It fell to about $1.3 million over the next eight years, immediately after which he exhibited an “unapologetic determination to expand his wealth,” according to Michael Barbaro in The Times, who wrote that even though “the path from public service to private riches is well trodden,” Bush took an unusually “aggressive and expansive approach to making money.” His net worth now isn’t known.
That of another Republican contender, Carly Fiorina, is in the range of $71 million, as Matt Viser of The Boston Globe reported in a recent story that also mentioned the median household net worth in the United States right now: $81,200.
“In an election season expected to be dominated by appeals to blue-collar Americans,” Viser wrote, “the ability of candidates to credibly connect with average voters will be a major challenge.”
Politicians don’t make peanuts. Christie’s salary is $175,000 annually, plus a stipend of $95,000 for job-related entertainment and other perks. The government pays each member of Congress at least $174,000, apart from other benefits.
But that puts them in a lower financial league than people of analogous accomplishment in certain other professions, and the disparity clearly gnaws at some of them. It devoured Aaron Schock, an Illinois Republican whose runaway spending and shady bookkeeping forced him to resign from the House of Representatives earlier this year.
Is he just an exaggerated mirror of what we’re seeing in presidential candidates? There’s a striking leitmotif of lust for the luxe life in the recent news coverage of many of them. Stories about Huckabee expose a man whose hand was out even when he was the Arkansas governor. He exited office with an evident agenda of enrichment.
A portrait of Christie written by Barbaro and Kate Zernike and a subsequent profile of Rubio by Barbaro and Steve Eder revealed similarities: Both politicians’ material appetites exceed their allowances.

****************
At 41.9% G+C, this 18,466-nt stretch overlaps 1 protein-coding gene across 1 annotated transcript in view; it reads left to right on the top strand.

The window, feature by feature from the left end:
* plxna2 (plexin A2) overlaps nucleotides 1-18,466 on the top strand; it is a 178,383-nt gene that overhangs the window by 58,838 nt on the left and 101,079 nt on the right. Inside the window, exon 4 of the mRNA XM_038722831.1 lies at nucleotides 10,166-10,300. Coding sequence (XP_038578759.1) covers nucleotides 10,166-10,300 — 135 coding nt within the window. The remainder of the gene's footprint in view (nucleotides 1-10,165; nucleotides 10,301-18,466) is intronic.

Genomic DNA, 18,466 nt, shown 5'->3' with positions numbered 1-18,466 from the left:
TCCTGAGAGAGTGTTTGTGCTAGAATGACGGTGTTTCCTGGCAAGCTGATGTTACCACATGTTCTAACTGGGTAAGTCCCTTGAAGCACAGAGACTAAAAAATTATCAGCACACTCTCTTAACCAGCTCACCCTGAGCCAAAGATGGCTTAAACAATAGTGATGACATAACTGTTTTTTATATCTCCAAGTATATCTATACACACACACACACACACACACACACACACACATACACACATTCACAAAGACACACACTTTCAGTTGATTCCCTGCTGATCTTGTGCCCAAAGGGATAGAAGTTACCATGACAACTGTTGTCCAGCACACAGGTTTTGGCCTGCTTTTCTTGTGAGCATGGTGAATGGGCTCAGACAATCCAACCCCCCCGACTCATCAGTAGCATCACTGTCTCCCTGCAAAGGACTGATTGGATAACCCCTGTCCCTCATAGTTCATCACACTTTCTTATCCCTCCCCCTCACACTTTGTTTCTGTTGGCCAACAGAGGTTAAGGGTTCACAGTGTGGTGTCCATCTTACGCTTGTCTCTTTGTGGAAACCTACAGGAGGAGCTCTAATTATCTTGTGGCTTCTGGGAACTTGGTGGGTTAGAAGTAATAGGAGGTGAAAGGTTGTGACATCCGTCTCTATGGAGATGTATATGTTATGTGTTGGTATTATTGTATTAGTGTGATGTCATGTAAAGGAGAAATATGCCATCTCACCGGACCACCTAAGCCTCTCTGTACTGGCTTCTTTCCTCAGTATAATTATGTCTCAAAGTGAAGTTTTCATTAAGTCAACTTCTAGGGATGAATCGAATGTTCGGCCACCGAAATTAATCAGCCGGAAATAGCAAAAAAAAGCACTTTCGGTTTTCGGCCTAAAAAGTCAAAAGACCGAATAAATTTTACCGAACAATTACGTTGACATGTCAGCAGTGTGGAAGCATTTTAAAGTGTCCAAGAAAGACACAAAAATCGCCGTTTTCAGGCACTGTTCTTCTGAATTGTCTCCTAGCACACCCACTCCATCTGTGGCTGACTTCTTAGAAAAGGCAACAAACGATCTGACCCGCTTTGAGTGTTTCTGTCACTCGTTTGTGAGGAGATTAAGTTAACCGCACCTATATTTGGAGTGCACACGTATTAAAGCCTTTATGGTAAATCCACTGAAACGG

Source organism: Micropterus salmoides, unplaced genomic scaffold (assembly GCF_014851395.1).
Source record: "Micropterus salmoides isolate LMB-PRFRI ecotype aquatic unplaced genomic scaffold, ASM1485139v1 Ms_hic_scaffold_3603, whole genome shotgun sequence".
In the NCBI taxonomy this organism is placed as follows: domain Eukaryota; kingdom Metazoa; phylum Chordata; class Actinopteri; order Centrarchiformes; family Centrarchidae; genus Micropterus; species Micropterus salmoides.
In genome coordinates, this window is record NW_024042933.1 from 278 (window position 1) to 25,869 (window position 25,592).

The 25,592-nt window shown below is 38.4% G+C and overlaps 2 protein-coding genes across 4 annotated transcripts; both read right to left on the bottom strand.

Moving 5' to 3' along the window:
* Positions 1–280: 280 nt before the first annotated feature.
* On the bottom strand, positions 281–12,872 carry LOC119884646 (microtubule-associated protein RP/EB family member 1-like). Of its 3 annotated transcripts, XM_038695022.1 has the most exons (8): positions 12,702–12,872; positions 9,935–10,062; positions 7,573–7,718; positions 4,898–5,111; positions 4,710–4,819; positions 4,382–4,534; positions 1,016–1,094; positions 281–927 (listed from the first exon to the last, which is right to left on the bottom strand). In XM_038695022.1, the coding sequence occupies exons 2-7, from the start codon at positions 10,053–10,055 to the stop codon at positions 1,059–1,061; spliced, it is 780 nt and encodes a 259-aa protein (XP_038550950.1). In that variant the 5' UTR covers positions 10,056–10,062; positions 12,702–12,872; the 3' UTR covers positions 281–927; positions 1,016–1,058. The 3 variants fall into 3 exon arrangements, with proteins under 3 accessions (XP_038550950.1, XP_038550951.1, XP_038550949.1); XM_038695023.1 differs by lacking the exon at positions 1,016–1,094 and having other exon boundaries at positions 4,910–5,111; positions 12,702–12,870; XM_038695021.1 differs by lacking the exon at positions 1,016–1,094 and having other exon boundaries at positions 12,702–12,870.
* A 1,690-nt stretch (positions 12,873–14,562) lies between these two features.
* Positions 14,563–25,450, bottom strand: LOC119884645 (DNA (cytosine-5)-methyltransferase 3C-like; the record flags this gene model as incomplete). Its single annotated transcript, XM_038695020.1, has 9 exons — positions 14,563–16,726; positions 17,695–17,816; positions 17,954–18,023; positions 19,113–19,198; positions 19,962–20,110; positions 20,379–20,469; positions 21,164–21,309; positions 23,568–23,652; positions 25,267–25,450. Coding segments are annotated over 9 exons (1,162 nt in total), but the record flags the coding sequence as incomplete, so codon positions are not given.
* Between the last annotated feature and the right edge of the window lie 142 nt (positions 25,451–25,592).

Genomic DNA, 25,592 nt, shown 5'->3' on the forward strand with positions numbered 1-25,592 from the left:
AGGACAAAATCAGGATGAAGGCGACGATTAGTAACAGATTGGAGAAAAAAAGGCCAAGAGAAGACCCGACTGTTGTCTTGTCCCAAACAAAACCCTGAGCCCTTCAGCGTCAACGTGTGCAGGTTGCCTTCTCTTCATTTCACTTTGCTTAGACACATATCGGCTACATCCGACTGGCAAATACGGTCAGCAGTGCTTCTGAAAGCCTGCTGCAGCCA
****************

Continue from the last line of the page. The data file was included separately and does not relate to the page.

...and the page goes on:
And each has found a solution for that in the kindness of patrons.
There’s a big, obvious problem with that apart from the skewing of their perspectives, just as there is with some of the Clintons’ income and fund-raising for their foundation. Whom do these politicians wind up owing, and how are they making good on those debts? Whatever their measure of greed, is it a gateway to corruption?
Funnily, Scott Walker made news recently because he’s an island of relative penury in these opulent seas. His parents live with him. He is saddled with car and tuition payments. He owes money on a credit card from Sears.
And his overall net worth is a negative $72,500.
While a few critics cited this as proof of fiscal irresponsibility, it made me feel a little warm and fuzzy about him — for the first time. Come to lunch in the Times cafeteria, Governor Walker. The chicken salad sandwich is on me.
Allan Nichols 10:59 PM EST
Still doubt this a rigged one party system where we have a group of drunken anti depressant addicted fools who argue with each other on TV during the day then hit the cocktail lounge together in the PM to laugh at how stupid the American voter is particularly the ones who actually believe the BS which comes from their lips. The kind of people who actually believe the Democrats are actually “for the little guy” and against the “1%” yet Democrats in DC are owned by the largest corporations in the World like Microsoft, Google and General Electric. Democrats like President Obama don’t hang out with farmers or bricklayers no sir. They dine with the %1 of Hollywood and the Silicone Valley. The same kind of people who believe the Republicans when they say they are for small government, small business and liberty. Then they expand the government, cripple small business with laws like SOX and then steal our liberty by building up a police state in the name of protecting us.